[003] Gordon Dalton & Chris Shaw

10th May - 14th July 2019
(Please note the gallery will be closed from 14th - 30th June)

The common ground of Gordon Dalton & Chris Shaw's paintings forms the focus of Quack. The potential of a duck as a compositional device in a painting, the references to taste implicated in the iconography of this ubiquitous wild animal of the British landscape, the articulation of quackery - bad practice in clinical scenarios - but an attractive position of freedom from structure and a licence for idiosyncratic thought in the role of a painter. The ceramic wall relief duck quacks across a million living room walls. Cheap, banal and very British.

Chris Shaw's work in Quack represents a concerted effort to move into an automatic mode of working. Brushes are banished in an economy of technique - the paintings are playful, yet retain the organised and serious edge of an artist pushing processes and materiality. The subjects directly echo elements from other artists, though they are turned into something unique through this process of working.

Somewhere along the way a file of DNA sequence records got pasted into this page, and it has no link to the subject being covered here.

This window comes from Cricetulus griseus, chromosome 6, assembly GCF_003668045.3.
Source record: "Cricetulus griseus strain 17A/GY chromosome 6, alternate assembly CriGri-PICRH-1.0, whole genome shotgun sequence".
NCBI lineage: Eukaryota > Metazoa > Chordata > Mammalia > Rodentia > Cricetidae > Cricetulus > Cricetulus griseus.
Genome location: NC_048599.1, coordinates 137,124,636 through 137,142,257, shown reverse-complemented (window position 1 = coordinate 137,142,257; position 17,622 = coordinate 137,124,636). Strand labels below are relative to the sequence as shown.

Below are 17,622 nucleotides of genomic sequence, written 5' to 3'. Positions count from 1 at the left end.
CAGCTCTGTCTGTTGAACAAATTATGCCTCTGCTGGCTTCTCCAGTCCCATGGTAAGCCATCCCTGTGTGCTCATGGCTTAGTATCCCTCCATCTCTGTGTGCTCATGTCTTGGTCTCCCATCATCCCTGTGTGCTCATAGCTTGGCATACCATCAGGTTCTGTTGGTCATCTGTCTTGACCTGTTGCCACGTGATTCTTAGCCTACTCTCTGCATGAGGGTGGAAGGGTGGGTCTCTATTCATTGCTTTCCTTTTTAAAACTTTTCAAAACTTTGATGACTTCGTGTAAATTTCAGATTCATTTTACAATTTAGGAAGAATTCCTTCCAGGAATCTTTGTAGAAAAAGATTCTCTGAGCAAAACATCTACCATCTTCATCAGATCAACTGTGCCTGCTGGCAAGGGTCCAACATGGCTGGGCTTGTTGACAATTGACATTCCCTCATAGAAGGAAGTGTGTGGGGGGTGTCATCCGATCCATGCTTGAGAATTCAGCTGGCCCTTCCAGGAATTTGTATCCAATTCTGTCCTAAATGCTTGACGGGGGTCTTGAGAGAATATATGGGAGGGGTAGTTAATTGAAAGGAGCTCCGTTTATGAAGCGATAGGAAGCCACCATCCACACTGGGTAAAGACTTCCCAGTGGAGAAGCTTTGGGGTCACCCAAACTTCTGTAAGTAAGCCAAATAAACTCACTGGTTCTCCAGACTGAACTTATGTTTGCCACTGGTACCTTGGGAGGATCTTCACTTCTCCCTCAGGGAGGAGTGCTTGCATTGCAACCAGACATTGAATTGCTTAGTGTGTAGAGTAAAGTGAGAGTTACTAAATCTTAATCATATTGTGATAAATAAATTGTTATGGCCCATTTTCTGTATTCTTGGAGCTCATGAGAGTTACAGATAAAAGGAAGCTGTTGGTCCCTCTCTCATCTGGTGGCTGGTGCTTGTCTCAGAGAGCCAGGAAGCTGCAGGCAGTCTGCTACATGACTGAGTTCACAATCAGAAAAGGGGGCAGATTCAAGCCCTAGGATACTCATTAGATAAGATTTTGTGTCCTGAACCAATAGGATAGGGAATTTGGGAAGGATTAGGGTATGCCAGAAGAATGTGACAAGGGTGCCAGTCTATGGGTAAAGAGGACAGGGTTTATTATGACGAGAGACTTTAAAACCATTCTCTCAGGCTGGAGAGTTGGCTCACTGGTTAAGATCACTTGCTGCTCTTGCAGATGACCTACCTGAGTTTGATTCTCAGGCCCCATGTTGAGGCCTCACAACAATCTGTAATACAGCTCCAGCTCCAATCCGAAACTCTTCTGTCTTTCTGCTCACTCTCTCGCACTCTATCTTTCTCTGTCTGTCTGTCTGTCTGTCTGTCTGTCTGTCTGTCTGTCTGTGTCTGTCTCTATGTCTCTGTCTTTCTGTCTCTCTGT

Compositionally they utilise a classic stage-space within the painting. Eye-catching but brash up close, they have a couldn't-care-less aspect which combats a tendency to care too much about things. Natural cautiousness is pushed aside in the name of freedom. Using a sponge to print out the painting, machine-like, gives a low resolution, giant pixel effect, with warmth and depth in the image.

Gordon Dalton's paintings locate landscape within a metaphysical realm steeped in subjective invention, polluted colours, contrasts and awkwardness. The paintings function as though we are looking into a test-space where the elements of a real place resolve and promptly evaporate in a continual cycle of activity. The paintings in Quack primarily deal with the feeling of something lost - they ask the viewer to look longer and harder at what painting is, and why it continues to be curious and fascinating. Drawing on real locations, scenes from art history, memories and places called home, an idea of a place and the emotions of longing are embedded behind the encrusted surface of the pictures.